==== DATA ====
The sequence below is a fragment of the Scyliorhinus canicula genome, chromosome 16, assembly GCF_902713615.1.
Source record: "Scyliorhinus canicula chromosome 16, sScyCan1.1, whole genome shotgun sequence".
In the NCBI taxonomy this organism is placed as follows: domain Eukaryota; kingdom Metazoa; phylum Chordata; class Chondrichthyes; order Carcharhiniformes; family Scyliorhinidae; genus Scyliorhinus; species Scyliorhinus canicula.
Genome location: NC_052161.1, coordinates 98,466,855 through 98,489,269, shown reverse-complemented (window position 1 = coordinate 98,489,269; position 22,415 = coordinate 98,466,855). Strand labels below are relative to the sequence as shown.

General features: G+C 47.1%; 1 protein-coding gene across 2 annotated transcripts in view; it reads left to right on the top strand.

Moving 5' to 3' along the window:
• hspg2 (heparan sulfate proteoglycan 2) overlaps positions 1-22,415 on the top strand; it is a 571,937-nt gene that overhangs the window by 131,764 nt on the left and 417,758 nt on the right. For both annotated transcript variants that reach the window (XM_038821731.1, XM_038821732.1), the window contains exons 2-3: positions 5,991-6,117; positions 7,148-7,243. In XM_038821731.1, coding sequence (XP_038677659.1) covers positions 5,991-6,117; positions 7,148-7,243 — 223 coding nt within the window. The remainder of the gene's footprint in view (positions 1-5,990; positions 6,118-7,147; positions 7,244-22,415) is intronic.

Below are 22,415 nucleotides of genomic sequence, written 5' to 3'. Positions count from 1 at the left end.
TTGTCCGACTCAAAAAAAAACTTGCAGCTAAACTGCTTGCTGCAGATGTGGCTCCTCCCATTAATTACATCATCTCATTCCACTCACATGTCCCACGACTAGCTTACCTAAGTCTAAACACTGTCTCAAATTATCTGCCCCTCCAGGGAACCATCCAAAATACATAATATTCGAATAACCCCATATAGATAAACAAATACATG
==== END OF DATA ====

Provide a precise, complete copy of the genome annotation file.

The sequence below is a fragment of the Scyliorhinus canicula genome, chromosome 16, assembly GCF_902713615.1.
Source record: "Scyliorhinus canicula chromosome 16, sScyCan1.1, whole genome shotgun sequence".
In the NCBI taxonomy this organism is placed as follows: domain Eukaryota; kingdom Metazoa; phylum Chordata; class Chondrichthyes; order Carcharhiniformes; family Scyliorhinidae; genus Scyliorhinus; species Scyliorhinus canicula.
Genome location: NC_052161.1, coordinates 98,466,855 through 98,489,269, shown reverse-complemented (window position 1 = coordinate 98,489,269; position 22,415 = coordinate 98,466,855). Strand labels below are relative to the sequence as shown.

General features: G+C 47.1%; 1 protein-coding gene across 2 annotated transcripts in view; it reads left to right on the top strand.

Moving 5' to 3' along the window:
• hspg2 (heparan sulfate proteoglycan 2) overlaps positions 1-22,415 on the top strand; it is a 571,937-nt gene that overhangs the window by 131,764 nt on the left and 417,758 nt on the right. For both annotated transcript variants that reach the window (XM_038821731.1, XM_038821732.1), the window contains exons 2-3: positions 5,991-6,117; positions 7,148-7,243. In XM_038821731.1, coding sequence (XP_038677659.1) covers positions 5,991-6,117; positions 7,148-7,243 — 223 coding nt within the window. The remainder of the gene's footprint in view (positions 1-5,990; positions 6,118-7,147; positions 7,244-22,415) is intronic.

Below are 22,415 nucleotides of genomic sequence, written 5' to 3'. Positions count from 1 at the left end.
TTGTCCGACTCAAAAAAAAACTTGCAGCTAAACTGCTTGCTGCAGATGTGGCTCCTCCCATTAATTACATCATCTCATTCCACTCACATGTCCCACGACTAGCTTACCTAAGTCTAAACACTGTCTCAAATTATCTGCCCCTCCAGGGAACCATCCAAAATACATAATATTCGAATAACCCCATATAGATAAACAAATACATG